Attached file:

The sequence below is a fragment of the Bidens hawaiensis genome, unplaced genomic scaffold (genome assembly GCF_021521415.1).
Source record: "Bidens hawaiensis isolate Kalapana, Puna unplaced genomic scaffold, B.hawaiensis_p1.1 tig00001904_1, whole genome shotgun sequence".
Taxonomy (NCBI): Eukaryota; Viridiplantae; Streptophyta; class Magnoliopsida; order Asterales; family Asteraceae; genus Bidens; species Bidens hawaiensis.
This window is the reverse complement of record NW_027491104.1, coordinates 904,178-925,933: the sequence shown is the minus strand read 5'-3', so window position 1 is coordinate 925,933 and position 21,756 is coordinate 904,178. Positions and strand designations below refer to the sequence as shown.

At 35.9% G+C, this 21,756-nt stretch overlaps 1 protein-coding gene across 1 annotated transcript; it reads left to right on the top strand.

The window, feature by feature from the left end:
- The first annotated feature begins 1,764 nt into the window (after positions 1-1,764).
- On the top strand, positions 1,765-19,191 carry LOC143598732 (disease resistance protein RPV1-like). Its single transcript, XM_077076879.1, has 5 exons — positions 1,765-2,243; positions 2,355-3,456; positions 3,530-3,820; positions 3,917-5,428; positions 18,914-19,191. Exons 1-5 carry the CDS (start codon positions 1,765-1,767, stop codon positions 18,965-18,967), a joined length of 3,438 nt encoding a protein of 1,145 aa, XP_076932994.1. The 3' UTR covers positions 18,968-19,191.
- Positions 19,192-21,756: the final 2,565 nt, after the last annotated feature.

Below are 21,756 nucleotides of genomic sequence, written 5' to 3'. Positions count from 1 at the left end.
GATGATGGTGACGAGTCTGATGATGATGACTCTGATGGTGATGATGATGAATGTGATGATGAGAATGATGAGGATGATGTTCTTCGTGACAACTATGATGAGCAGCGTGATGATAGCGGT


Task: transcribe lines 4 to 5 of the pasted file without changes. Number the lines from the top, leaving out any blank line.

This window is the reverse complement of record NW_027491104.1, coordinates 904,178-925,933: the sequence shown is the minus strand read 5'-3', so window position 1 is coordinate 925,933 and position 21,756 is coordinate 904,178. Positions and strand designations below refer to the sequence as shown.

At 35.9% G+C, this 21,756-nt stretch overlaps 1 protein-coding gene across 1 annotated transcript; it reads left to right on the top strand.